At 8.30pm last night, I tuned into Channel 9 to watch ?Scorched?. I had a vague idea from same-night pre-promotes that it was a futuristic Australian movie about Sydney under bushfire arrest. I wasn?t far wrong about the program content but what I didn?t realise was the massive content extension online.
After speaking to some colleagues this morning I discovered that I can get a greater ?Scorched? fix online, via a plethora of extended content.
The ?Scorched? online world consists of a number of websites that all relate to the events of the tele-movie and online drama. The problem here is that I only found this out after a google search that lead me to a relatively uncaptivating ninemsn site (within the top 100 results none were for the official ?Scorched? sites except the ninemsn link). From here you can access the ?real? content on a number of sites built with different audiences in mind.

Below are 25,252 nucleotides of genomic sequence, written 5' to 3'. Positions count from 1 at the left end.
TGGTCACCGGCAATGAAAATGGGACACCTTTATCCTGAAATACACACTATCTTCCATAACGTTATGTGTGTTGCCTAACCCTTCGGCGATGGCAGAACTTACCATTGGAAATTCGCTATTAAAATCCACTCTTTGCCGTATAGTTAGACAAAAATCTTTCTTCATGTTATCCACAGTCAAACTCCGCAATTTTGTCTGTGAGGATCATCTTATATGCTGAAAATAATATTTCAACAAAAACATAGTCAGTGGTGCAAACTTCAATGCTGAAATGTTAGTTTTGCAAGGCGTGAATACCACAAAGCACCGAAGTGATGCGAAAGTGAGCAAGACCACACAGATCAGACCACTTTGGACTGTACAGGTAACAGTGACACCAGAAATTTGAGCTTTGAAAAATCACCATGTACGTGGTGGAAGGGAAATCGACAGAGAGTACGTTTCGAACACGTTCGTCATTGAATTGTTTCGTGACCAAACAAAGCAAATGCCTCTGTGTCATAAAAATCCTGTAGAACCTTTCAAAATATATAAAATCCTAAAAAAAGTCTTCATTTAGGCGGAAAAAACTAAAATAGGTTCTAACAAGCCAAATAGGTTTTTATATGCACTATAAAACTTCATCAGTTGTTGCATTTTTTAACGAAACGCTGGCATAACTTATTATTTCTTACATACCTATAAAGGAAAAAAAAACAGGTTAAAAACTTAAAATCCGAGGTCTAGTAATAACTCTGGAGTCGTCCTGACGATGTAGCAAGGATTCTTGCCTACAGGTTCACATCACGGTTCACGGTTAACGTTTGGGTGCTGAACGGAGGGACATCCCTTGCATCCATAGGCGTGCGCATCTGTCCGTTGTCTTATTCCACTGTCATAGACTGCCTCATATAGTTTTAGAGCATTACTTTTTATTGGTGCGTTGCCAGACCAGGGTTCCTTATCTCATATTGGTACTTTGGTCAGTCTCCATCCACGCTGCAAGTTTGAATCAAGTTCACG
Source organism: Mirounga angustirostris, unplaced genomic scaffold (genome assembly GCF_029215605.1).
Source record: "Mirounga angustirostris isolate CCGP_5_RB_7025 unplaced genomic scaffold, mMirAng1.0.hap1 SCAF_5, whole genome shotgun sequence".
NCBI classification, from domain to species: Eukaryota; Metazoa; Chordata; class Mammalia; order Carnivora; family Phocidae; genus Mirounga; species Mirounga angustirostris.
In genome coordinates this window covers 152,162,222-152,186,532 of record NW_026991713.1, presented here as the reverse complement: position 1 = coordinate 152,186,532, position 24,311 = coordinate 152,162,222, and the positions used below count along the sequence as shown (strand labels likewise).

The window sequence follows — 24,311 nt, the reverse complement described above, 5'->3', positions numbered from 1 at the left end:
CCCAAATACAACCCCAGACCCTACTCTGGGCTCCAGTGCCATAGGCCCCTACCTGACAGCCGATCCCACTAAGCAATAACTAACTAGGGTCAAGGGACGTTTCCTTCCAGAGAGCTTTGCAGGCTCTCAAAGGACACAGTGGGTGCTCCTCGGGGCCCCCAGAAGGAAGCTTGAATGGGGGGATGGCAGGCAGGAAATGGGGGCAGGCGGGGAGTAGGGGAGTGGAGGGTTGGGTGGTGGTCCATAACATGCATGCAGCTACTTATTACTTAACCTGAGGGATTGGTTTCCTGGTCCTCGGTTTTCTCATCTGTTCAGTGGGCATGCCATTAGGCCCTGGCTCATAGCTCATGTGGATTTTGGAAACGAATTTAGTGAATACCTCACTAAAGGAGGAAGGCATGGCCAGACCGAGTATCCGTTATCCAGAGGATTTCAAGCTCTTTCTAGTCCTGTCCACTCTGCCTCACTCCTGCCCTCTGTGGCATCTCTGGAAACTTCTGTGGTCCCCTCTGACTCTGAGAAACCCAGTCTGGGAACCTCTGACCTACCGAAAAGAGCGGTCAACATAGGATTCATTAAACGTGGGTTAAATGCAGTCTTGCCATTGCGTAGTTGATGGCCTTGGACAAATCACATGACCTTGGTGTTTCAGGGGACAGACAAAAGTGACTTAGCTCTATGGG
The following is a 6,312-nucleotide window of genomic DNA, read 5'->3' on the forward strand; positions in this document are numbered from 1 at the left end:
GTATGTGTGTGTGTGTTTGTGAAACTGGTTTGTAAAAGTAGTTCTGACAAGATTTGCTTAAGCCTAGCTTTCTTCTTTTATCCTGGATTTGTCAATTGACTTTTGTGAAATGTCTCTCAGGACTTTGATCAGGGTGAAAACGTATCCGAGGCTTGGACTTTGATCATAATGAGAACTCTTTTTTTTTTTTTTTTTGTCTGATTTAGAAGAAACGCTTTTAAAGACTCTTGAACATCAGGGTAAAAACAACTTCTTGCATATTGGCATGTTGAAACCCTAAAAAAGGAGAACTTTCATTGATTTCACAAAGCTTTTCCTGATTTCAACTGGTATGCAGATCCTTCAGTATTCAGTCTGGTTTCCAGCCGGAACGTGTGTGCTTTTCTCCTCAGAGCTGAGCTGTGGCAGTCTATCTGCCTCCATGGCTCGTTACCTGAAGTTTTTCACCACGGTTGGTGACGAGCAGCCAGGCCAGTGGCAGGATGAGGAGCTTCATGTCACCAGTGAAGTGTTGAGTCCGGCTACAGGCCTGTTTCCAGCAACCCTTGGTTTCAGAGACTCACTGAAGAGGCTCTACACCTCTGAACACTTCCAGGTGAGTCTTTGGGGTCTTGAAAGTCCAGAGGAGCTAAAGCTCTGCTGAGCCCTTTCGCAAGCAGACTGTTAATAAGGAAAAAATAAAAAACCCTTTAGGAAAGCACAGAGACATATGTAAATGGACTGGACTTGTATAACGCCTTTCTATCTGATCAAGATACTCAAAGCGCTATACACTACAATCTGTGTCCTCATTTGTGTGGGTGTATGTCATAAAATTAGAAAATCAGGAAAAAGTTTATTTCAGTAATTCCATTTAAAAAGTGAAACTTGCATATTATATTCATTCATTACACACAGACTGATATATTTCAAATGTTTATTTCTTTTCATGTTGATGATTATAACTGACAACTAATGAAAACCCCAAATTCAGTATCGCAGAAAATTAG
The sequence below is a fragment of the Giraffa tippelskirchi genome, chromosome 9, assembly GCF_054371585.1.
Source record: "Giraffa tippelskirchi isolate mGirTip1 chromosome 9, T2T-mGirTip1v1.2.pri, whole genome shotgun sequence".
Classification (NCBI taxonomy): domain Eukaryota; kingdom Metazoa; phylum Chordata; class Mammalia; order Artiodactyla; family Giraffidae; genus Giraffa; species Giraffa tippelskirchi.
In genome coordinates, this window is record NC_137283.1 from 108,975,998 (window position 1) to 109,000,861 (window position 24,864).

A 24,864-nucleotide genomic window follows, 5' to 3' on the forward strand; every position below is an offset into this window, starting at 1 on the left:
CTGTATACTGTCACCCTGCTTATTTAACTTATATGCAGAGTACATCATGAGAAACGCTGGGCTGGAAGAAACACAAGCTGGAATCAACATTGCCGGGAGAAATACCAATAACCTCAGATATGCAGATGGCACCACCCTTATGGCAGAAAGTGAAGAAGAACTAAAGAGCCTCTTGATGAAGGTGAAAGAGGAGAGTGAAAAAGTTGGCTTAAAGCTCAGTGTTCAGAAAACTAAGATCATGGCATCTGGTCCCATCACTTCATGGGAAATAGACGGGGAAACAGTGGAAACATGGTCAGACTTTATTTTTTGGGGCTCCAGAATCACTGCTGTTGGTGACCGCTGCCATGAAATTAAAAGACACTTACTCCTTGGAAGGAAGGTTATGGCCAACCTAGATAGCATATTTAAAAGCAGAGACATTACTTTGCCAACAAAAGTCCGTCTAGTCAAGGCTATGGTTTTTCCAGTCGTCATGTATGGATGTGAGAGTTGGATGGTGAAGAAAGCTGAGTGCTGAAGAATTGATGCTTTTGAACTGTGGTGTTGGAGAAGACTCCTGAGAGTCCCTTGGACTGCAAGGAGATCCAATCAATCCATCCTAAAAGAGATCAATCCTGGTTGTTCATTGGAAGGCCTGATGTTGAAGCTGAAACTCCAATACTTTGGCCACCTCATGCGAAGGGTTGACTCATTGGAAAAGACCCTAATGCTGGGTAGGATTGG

I don?t know how I originally missed that this was a cross-platform series. I work in media, watch TV before & after work, listen to the radio whilst at work, read the paper, am exposed to outdoor media at least 5 times a day and am online 90% of my waking hours. So begs the questions; am I oblivious to advertising or did Channel 9 not strongly invest in promoting this cross-platform locally produced program? I suggest the answer is the latter.
What annoys me is that despite daily desk research I, as a media professional, didn?t know about this development and the opportunities it could have held for my clients. When new developments alter our media landscape I feel it is the media providers? job to educate the public on how to adopt these changes. How can advertisers be expected to inject money into such developments if there is no guarantee their consumers will know how and when to engage with them?